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How Biden Is Backstabbing Israel and Saudi Arabia


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In a January 2014 New Yorker interview Obama revealed his goal of creating “a new balance” in the Middle East between Tehran and the Gulf states, and in his Politico article on the Iran nuclear deal, Admiral Mike Mullen, former Chairman of the Joint Chiefs of Staff stated that a nuclear deal would “more fairly” rebalance American influence by re-examining relations with Sunni nations to achieve détente with Iran.

In an April 2016 interview in The Atlantic, Obama called on Saudi Arabia to “share the neighborhood” with Iran, asserting that supporting its Gulf allies against Tehran would not be in the U.S. interest. Shortly thereafter Obama’s former Middle East adviser Philip Gordon hinted that Israel and the Gulf states would have to “get along” with a more powerful and aggressive Iran.

Obama’s special envoy for Iran, Robert Malley, in a December 2019 essay for Foreign Affairs revealed that Obama’s goal had been a new balance of power in the Middle East and claimed that Trump had doubled down on support for Israel, withdrawing from the Iran nuclear deal and decisively supporting an anti-Iranian axis in the region.

In his May 2020 Foreign Affairs essay (“America’s Opportunity in the Middle East“) Jake Sullivan, Biden’s current National Security Adviser — whose secret meetings with Iranian officials during the Obama administration paved the way for the 2015 nuclear deal — attacked Israeli and Saudi demands to restrict Iran’s nuclear program. In June 2020, in an interview, Sullivan asserted that Washington should “move away from traditional allies,” adding that Israel and Iran would be “morally equivalent.”

Toby Harden, in his Sunday Times article, (“Obama All Out for Iran Deal“), explained that the then-president was obsessed with making the Iran nuclear deal the cornerstone of his legacy as a “giant” of international diplomacy. But at the Middle East Media Research Institute, Yigal Carmon and Alberto Miguel Fernandez warned in their essay (“Obama’s Strategy of Equilibrium“) that Obama’s “balancing act” instead of bringing peace to the region could intensify conflicts with “adverse implications” for Washington and its interests in the Sunni Muslim world, noting that after the nuclear deal Tehran continued to actively sponsor terrorism.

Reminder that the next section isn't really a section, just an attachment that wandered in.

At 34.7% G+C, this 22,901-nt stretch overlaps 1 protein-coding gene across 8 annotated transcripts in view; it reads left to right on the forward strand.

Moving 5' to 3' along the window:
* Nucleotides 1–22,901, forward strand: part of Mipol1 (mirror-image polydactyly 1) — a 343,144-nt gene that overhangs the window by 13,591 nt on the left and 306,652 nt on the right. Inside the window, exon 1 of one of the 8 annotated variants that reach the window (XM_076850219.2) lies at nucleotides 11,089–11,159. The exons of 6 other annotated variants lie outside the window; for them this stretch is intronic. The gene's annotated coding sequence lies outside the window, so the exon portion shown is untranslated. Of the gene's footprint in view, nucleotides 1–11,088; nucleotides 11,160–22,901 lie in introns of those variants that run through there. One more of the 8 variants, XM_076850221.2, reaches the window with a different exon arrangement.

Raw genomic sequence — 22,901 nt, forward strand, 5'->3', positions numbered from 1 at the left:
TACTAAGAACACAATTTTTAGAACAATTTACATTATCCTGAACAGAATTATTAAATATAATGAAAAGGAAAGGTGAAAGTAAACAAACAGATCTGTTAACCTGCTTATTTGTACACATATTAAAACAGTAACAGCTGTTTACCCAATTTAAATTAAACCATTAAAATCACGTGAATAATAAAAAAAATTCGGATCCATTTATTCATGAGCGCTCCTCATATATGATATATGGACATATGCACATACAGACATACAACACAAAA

Lee Smith, in his October 2015 essay, (“Reading Obama’s Mind“) pointed out that to reach the 2015 agreement Obama decided to grant Tehran its nuclear weapons program a few years down the road and weaken Israel and Saudi Arabia to reach a new geopolitical balance where there would be no victor, but Washington could withdraw its troops. Tony Badran, in his November 2019 article, (“Malley in Wonderland“), explained how Malley, Biden and Obama himself implied that Washington should weaken Saudi Arabia and strengthen Iran to reach a new “balance.”

In their May 2021 essay, (“The Realignment”), Badran himself and Michael Doran concluded that the Biden administration resumed along with the “realignment,” the stealth and pretense of Obama’s Middle East policy. According to the analysts, the JCPOA is not a deterrent for Tehran’s nuclear weaponization, but rather a false containment while, by 2031, guaranteeing Tehran a nuclear weapons program with international protection and assistance.

The Realignment doctrine, as Badran and Doran rightly point out, wrongly assumes that Iran would be a “rational actor” and, clumsily ignores Tehran’s ideology, setting out four potentially suicidal objectives:

  • Allowing Tehran an unrestricted nuclear weapons program by 2031.
  • Ending sanctions on the Iranian economy and financial system.  
  • Establishing an arrangement for Iran and its tentacles in Iraq, Syria, Yemen and Lebanon.
  • Imposing such a policy on America’s closest allies in the Middle East.

Pretending that an economically and militarily strengthened and nuclear-armed Tehran will “magically” guarantee “peace” in the Middle East.

Guillermo Rodríguez is a professor of Political Economy in the extension area of the Faculty of Economic and Administrative Sciences at Universidad Monteávila, in Caracas. A researcher at the Juan de Mariana Center and author of several books // Guillermo es profesor de Economía Política en el área de extensión de la Facultad de Ciencias Económicas y Administrativas de la Universidad Monteávila, en Caracas, investigador en el Centro Juan de Mariana y autor de varios libros

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